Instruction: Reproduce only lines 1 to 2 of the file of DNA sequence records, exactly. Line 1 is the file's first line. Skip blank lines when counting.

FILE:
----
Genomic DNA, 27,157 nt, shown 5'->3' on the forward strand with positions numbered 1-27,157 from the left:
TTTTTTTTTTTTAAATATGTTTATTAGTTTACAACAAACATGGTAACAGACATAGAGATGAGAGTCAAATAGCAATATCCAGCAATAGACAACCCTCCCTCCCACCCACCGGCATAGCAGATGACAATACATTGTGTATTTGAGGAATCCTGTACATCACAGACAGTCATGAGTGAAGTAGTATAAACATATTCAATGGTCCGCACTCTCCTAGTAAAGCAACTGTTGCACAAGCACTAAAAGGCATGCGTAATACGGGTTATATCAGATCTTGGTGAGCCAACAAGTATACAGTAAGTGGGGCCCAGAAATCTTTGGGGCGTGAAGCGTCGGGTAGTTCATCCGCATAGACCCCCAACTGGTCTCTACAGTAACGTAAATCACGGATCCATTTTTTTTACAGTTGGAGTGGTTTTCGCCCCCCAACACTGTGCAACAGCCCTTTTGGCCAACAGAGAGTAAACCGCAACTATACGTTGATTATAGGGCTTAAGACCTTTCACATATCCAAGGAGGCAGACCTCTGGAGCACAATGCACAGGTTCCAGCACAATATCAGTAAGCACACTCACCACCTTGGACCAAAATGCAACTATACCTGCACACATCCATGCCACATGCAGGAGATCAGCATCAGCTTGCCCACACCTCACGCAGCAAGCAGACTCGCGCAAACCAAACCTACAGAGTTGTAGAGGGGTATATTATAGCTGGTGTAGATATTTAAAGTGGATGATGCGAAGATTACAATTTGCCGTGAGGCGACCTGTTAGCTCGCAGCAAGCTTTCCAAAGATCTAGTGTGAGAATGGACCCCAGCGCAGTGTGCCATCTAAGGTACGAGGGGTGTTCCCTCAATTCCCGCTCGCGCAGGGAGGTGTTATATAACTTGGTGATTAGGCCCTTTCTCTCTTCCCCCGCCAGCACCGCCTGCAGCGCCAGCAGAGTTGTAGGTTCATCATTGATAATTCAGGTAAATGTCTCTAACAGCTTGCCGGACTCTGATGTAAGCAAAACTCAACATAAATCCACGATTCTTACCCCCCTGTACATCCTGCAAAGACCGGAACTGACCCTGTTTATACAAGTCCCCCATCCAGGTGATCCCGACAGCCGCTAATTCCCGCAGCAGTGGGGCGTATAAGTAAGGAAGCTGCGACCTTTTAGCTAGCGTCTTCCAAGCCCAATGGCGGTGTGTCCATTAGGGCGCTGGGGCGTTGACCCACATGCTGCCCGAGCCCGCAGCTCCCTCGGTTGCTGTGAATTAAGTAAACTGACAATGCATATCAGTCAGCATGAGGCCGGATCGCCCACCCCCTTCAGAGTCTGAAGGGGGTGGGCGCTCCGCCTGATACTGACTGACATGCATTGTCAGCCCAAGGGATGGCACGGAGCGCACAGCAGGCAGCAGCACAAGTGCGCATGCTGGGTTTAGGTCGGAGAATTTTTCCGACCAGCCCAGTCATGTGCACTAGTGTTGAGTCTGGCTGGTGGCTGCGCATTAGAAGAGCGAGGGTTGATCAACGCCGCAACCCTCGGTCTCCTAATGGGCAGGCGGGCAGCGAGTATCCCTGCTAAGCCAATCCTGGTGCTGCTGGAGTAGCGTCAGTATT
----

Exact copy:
Genomic DNA, 27,157 nt, shown 5'->3' on the forward strand with positions numbered 1-27,157 from the left:
TTTTTTTTTTTTAAATATGTTTATTAGTTTACAACAAACATGGTAACAGACATAGAGATGAGAGTCAAATAGCAATATCCAGCAATAGACAACCCTCCCTCCCACCCACCGGCATAGCAGATGACAATACATTGTGTATTTGAGGAATCCTGTACATCACAGACAGTCATGAGTGAAGTAGTATAAACATATTCAATGGTCCGCACTCTCCTAGTAAAGCAACTGTTGCACAAGCACTAAAAGGCATGCGTAATACGGGTTATATCAGATCTTGGTGAGCCAACAAGTATACAGTAAGTGGGGCCCAGAAATCTTTGGGGCGTGAAGCGTCGGGTAGTTCATCCGCATAGACCCCCAACTGGTCTCTACAGTAACGTAAATCACGGATCCATTTTTTTTACAGTTGGAGTGGTTTTCGCCCCCCAACACTGTGCAACAGCCCTTTTGGCCAACAGAGAGTAAACCGCAACTATACGTTGATTATAGGGCTTAAGACCTTTCACATATCCAAGGAGGCAGACCTCTGGAGCACAATGCACAGGTTCCAGCACAATATCAGTAAGCACACTCACCACCTTGGACCAAAATGCAACTATACCTGCACACATCCATGCCACATGCAGGAGATCAGCATCAGCTTGCCCACACCTCACGCAGCAAGCAGACTCGCGCAAACCAAACCTACAGAGTTGTAGAGGGGTATATTATAGCTGGTGTAGATATTTAAAGTGGATGATGCGAAGATTACAATTTGCCGTGAGGCGACCTGTTAGCTCGCAGCAAGCTTTCCAAAGATCTAGTGTGAGAATGGACCCCAGCGCAGTGTGCCATCTAAGGTACGAGGGGTGTTCCCTCAATTCCCGCTCGCGCAGGGAGGTGTTATATAACTTGGTGATTAGGCCCTTTCTCTCTTCCCCCGCCAGCACCGCCTGCAGCGCCAGCAGAGTTGTAGGTTCATCATTGATAATTCAGGTAAATGTCTCTAACAGCTTGCCGGACTCTGATGTAAGCAAAACTCAACATAAATCCACGATTCTTACCCCCCTGTACATCCTGCAAAGACCGGAACTGACCCTGTTTATACAAGTCCCCCATCCAGGTGATCCCGACAGCCGCTAATTCCCGCAGCAGTGGGGCGTATAAGTAAGGAAGCTGCGACCTTTTAGCTAGCGTCTTCCAAGCCCAATGGCGGTGTGTCCATTAGGGCGCTGGGGCGTTGACCCACATGCTGCCCGAGCCCGCAGCTCCCTCGGTTGCTGTGAATTAAGTAAACTGACAATGCATATCAGTCAGCATGAGGCCGGATCGCCCACCCCCTTCAGAGTCTGAAGGGGGTGGGCGCTCCGCCTGATACTGACTGACATGCATTGTCAGCCCAAGGGATGGCACGGAGCGCACAGCAGGCAGCAGCACAAGTGCGCATGCTGGGTTTAGGTCGGAGAATTTTTCCGACCAGCCCAGTCATGTGCACTAGTGTTGAGTCTGGCTGGTGGCTGCGCATTAGAAGAGCGAGGGTTGATCAACGCCGCAACCCTCGGTCTCCTAATGGGCAGGCGGGCAGCGAGTATCCCTGCTAAGCCAATCCTGGTGCTGCTGGAGTAGCGTCAGTATT